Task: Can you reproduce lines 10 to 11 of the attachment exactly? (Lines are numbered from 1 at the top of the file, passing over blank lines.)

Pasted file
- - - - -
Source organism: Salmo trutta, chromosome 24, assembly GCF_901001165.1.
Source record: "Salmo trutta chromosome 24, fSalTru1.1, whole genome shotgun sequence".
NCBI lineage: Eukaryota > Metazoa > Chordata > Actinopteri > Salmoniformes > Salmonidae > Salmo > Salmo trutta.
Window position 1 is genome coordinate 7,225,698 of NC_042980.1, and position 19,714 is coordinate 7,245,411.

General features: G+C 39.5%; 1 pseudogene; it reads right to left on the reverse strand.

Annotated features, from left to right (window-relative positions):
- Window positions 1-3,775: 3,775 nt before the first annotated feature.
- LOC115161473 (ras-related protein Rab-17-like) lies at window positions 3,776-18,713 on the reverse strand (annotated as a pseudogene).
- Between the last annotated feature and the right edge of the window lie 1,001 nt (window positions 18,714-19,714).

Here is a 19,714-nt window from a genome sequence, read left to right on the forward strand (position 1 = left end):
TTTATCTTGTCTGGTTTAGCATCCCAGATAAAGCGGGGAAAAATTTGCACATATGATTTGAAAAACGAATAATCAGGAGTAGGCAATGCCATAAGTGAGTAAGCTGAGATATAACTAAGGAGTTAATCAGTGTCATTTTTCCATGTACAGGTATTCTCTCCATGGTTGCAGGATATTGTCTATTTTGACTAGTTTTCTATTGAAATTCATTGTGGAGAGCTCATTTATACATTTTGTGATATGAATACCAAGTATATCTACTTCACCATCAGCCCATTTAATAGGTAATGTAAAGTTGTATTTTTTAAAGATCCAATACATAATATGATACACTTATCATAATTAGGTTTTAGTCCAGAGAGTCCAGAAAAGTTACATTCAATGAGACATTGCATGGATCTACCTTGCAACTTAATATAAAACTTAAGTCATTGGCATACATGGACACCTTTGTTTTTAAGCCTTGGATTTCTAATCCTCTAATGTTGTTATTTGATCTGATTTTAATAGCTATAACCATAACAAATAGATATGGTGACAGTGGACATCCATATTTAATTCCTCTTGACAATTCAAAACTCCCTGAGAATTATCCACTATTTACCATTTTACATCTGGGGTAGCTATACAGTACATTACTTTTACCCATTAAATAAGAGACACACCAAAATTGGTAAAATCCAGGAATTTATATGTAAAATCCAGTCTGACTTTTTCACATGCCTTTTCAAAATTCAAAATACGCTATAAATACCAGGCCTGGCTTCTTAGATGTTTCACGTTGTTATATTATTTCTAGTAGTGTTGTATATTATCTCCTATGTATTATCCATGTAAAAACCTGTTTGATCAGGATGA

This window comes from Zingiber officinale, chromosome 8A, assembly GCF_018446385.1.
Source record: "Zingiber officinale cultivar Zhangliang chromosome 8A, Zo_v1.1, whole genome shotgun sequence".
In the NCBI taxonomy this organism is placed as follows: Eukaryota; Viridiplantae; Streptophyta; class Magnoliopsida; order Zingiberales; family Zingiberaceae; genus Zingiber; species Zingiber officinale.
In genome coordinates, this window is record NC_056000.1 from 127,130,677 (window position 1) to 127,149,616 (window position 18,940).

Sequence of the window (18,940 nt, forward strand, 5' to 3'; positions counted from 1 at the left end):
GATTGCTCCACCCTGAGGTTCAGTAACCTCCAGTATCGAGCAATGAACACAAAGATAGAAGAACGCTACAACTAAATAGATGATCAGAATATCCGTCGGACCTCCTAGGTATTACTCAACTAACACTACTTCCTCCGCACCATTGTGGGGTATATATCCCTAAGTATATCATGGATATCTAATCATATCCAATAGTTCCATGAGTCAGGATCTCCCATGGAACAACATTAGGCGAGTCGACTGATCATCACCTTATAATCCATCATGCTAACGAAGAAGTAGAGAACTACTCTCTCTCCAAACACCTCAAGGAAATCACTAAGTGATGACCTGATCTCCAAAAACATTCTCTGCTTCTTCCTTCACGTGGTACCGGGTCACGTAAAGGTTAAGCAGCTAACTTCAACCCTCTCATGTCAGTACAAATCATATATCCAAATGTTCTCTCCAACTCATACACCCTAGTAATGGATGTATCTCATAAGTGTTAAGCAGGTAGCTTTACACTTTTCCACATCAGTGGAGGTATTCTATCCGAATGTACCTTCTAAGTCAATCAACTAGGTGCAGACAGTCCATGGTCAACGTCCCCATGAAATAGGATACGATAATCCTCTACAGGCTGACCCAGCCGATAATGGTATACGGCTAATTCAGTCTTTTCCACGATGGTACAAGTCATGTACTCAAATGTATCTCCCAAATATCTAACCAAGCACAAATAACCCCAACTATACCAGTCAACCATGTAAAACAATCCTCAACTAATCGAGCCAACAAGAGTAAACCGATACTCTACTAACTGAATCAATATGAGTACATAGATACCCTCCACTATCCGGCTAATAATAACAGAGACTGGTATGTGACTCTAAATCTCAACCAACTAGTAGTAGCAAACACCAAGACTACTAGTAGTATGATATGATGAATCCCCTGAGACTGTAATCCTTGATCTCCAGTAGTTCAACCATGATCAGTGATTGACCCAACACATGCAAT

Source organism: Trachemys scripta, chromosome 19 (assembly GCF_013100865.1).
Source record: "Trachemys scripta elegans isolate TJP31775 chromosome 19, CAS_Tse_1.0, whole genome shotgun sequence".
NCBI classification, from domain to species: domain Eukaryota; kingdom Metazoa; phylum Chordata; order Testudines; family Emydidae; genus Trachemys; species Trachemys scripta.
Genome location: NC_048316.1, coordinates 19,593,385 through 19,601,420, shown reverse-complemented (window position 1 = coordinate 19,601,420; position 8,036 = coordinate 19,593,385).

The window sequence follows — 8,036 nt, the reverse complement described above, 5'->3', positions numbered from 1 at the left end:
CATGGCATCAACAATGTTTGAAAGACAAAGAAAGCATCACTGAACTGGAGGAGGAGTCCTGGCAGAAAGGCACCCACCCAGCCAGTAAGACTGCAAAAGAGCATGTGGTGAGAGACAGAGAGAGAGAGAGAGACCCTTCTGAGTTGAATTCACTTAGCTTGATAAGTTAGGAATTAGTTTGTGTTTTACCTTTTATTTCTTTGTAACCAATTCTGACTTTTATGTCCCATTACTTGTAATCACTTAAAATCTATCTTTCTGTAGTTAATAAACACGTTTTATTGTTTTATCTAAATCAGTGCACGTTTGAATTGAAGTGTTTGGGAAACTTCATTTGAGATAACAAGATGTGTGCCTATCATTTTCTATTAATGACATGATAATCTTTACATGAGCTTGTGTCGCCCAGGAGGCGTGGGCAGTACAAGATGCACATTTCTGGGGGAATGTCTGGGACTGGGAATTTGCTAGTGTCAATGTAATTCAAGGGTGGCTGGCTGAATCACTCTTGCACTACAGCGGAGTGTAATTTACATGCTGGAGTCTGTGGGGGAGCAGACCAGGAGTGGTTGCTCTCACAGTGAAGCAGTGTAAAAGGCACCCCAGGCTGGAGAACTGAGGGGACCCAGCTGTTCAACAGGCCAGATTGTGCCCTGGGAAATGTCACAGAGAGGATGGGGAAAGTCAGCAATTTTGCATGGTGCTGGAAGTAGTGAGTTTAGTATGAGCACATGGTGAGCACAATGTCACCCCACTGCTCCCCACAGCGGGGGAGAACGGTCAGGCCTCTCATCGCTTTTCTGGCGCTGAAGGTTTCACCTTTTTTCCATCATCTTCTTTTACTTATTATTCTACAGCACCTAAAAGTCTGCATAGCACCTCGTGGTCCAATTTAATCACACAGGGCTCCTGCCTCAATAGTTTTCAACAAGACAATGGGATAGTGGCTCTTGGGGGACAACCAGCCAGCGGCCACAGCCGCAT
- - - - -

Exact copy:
Here is a 19,714-nt window from a genome sequence, read left to right on the forward strand (position 1 = left end):
TTTATCTTGTCTGGTTTAGCATCCCAGATAAAGCGGGGAAAAATTTGCACATATGATTTGAAAAACGAATAATCAGGAGTAGGCAATGCCATAAGTGAGTAAGCTGAGATATAACTAAGGAGTTAATCAGTGTCATTTTTCCATGTACAGGTATTCTCTCCATGGTTGCAGGATATTGTCTATTTTGACTAGTTTTCTATTGAAATTCATTGTGGAGAGCTCATTTATACATTTTGTGATATGAATACCAAGTATATCTACTTCACCATCAGCCCATTTAATAGGTAATGTAAAGTTGTATTTTTTAAAGATCCAATACATAATATGATACACTTATCATAATTAGGTTTTAGTCCAGAGAGTCCAGAAAAGTTACATTCAATGAGACATTGCATGGATCTACCTTGCAACTTAATATAAAACTTAAGTCATTGGCATACATGGACACCTTTGTTTTTAAGCCTTGGATTTCTAATCCTCTAATGTTGTTATTTGATCTGATTTTAATAGCTATAACCATAACAAATAGATATGGTGACAGTGGACATCCATATTTAATTCCTCTTGACAATTCAAAACTCCCTGAGAATTATCCACTATTTACCATTTTACATCTGGGGTAGCTATACAGTACATTACTTTTACCCATTAAATAAGAGACACACCAAAATTGGTAAAATCCAGGAATTTATATGTAAAATCCAGTCTGACTTTTTCACATGCCTTTTCAAAATTCAAAATACGCTATAAATACCAGGCCTGGCTTCTTAGATGTTTCACGTTGTTATATTATTTCTAGTAGTGTTGTATATTATCTCCTATGTATTATCCATGTAAAAACCTGTTTGATCAGGATGA